253-7 Which Crop Inputs Have the Greatest Impact On Canola Yield?.

See more from this Division: U.S. Canola Association Research Conference
See more from this Session: Canola Agronomy Crop Production: Spring
Wednesday, November 3, 2010: 9:15 AM
Long Beach Convention Center, Room 201A, Second Floor
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Robert Blackshaw1, Stewart Brandt2, Eric Johnson2, Kenneth Harker3, John O'Donovan3, Thomas Turkington3 and Randy Kutcher4, (1)Agriculture and Agri-Food Canada, Lethbridge, AB, Canada
(2)Agriculture and Agri-Food Canada, Scott, SK, Canada
(3)Agriculture and Agri-Food Canada, Lacombe, AB, Canada
(4)Agriculture and Agriculture Canada, Melfort, SK, Canada
Seed, fertilizer, and herbicide are among the major crop inputs in canola production systems on the Northern Great Plains. A four-year field experiment was conducted at six sites on the Canadian prairies to determine the impact of various crop input levels on weed management and canola yield. Treatments included a) open-pollinated and hybrid cultivars, b) seeding rates of 75 and 150 seeds m-2, c) 0, 50 and 100% of recommended fertilizer rates, and d) 0, 50 and 100% of recommended herbicide rates. Increasing levels of individual inputs were added to the lowest input combination and high levels of individual inputs were removed from the highest input combination. The same input levels were applied to the same plots in four consecutive years. Canola was grown in rotation with barley in a zero-tillage production system and both phases of the rotation were present each year. Weed growth was reduced and canola yield was increased with hybrid compared with open-pollinated cultivars. A higher canola seeding rate consistently resulted in greater weed suppression but did not always result in greater canola yield. Low fertilizer rates did not affect canola yield in the first year but progressively resulted in reduced canola yields in succeeding years. Canola grown without herbicides for weed control had lower yields in all years and weed competition had the largest negative impact on canola yield in the third and fourth years of the study. However, canola yields with 50% and 100% herbicide rates were often similar, especially if hybrid cultivars were grown and higher seed rates were utilized. Overall, choosing a hybrid cultivar and using an effective herbicide program had the greatest positive effect on canola yield in this multi-site study. An economic analysis of these results is being conducted to advise canola growers on improved and more cost-effective canola production systems.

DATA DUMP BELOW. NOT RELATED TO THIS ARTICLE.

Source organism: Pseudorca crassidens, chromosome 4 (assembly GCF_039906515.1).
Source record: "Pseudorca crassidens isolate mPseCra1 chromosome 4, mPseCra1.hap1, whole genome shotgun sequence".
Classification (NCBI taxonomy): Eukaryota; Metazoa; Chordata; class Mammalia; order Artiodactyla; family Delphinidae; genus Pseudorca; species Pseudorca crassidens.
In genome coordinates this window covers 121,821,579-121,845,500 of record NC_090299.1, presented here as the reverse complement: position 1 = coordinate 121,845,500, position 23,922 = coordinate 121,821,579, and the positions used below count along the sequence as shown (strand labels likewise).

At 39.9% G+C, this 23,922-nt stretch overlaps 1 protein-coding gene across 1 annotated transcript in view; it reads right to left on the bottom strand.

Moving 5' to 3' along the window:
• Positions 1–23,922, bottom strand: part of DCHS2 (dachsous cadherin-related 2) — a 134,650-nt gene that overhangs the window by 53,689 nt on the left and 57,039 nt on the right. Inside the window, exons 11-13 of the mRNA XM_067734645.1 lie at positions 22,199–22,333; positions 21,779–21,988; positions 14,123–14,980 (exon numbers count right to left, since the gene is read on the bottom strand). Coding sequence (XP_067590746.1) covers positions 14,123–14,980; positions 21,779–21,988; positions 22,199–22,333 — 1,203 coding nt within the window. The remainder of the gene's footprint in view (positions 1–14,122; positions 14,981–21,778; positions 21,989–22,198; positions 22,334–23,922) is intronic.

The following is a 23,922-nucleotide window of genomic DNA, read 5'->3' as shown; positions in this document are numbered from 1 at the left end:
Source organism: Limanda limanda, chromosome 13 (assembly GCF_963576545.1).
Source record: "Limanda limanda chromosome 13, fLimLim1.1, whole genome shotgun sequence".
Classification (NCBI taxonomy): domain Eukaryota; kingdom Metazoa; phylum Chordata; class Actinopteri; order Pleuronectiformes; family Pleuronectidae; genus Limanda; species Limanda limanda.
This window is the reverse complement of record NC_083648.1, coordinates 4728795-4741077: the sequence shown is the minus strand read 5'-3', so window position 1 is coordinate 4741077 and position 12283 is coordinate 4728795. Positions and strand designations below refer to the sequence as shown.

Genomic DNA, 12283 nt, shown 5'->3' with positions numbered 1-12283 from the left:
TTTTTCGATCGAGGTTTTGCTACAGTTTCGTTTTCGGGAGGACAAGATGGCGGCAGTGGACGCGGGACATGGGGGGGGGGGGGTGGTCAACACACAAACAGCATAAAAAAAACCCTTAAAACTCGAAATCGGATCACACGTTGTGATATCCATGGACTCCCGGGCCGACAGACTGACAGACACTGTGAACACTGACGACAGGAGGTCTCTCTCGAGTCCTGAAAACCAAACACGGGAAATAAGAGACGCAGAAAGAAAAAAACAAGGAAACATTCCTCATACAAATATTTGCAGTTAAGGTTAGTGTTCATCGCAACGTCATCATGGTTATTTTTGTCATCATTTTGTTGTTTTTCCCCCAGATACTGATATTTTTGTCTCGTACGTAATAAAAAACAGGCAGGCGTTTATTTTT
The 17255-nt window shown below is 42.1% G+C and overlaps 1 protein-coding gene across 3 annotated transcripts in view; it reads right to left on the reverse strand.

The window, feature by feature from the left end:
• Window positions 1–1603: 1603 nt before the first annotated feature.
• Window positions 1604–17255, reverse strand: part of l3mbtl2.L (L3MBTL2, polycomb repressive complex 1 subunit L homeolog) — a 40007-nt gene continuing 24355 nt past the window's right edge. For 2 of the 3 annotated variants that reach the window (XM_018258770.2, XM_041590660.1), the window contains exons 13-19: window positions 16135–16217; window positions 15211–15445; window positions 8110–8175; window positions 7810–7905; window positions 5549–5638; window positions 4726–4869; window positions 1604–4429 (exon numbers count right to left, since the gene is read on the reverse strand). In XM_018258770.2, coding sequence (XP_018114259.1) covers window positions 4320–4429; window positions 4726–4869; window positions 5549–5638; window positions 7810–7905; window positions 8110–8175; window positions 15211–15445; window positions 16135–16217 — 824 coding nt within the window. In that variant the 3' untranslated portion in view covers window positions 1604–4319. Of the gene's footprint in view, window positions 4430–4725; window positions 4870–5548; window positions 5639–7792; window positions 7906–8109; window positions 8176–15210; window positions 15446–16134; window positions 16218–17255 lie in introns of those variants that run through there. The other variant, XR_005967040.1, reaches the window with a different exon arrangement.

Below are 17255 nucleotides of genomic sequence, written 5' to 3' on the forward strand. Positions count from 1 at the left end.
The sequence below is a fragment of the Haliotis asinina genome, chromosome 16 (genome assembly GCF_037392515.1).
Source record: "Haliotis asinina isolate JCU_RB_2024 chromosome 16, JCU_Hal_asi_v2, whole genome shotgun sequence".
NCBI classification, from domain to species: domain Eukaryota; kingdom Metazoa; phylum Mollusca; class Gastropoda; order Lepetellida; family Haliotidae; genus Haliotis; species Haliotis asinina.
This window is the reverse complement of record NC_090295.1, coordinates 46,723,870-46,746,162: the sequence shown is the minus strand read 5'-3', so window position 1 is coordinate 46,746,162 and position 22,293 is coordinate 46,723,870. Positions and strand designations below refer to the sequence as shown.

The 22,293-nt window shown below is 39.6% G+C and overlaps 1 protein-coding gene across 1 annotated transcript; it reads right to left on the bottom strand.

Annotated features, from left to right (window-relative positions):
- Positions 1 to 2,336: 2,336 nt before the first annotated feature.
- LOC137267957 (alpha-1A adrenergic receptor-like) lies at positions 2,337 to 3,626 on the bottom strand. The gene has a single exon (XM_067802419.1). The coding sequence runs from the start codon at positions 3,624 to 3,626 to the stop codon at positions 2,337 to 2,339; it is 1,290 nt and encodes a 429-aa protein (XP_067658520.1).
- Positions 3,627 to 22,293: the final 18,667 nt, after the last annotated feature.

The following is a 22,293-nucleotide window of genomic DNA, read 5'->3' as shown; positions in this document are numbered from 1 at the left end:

See more from this Division: U.S. Canola Association Research Conference
See more from this Session: Canola Agronomy Crop Production: Spring